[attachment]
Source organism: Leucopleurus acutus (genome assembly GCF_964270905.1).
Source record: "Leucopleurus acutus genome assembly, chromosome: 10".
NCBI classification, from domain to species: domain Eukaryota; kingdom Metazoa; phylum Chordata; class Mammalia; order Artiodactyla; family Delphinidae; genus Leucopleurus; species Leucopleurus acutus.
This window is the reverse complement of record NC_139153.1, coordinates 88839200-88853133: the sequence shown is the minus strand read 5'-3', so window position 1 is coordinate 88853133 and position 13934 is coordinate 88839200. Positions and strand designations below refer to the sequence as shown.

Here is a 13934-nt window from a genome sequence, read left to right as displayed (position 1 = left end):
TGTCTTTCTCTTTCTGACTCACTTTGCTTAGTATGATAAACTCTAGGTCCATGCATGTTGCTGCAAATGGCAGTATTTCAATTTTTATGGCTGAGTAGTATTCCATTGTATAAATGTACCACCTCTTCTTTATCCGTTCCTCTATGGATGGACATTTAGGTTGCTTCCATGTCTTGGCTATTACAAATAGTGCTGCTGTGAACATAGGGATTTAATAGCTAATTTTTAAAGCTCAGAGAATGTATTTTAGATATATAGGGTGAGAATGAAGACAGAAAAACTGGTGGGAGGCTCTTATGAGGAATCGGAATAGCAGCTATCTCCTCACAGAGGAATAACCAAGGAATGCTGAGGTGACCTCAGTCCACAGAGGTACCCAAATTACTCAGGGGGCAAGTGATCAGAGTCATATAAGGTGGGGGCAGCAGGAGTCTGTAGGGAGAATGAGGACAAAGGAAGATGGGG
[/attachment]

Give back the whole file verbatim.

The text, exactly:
Source organism: Leucopleurus acutus (genome assembly GCF_964270905.1).
Source record: "Leucopleurus acutus genome assembly, chromosome: 10".
NCBI classification, from domain to species: domain Eukaryota; kingdom Metazoa; phylum Chordata; class Mammalia; order Artiodactyla; family Delphinidae; genus Leucopleurus; species Leucopleurus acutus.
This window is the reverse complement of record NC_139153.1, coordinates 88839200-88853133: the sequence shown is the minus strand read 5'-3', so window position 1 is coordinate 88853133 and position 13934 is coordinate 88839200. Positions and strand designations below refer to the sequence as shown.

Here is a 13934-nt window from a genome sequence, read left to right as displayed (position 1 = left end):
TGTCTTTCTCTTTCTGACTCACTTTGCTTAGTATGATAAACTCTAGGTCCATGCATGTTGCTGCAAATGGCAGTATTTCAATTTTTATGGCTGAGTAGTATTCCATTGTATAAATGTACCACCTCTTCTTTATCCGTTCCTCTATGGATGGACATTTAGGTTGCTTCCATGTCTTGGCTATTACAAATAGTGCTGCTGTGAACATAGGGATTTAATAGCTAATTTTTAAAGCTCAGAGAATGTATTTTAGATATATAGGGTGAGAATGAAGACAGAAAAACTGGTGGGAGGCTCTTATGAGGAATCGGAATAGCAGCTATCTCCTCACAGAGGAATAACCAAGGAATGCTGAGGTGACCTCAGTCCACAGAGGTACCCAAATTACTCAGGGGGCAAGTGATCAGAGTCATATAAGGTGGGGGCAGCAGGAGTCTGTAGGGAGAATGAGGACAAAGGAAGATGGGG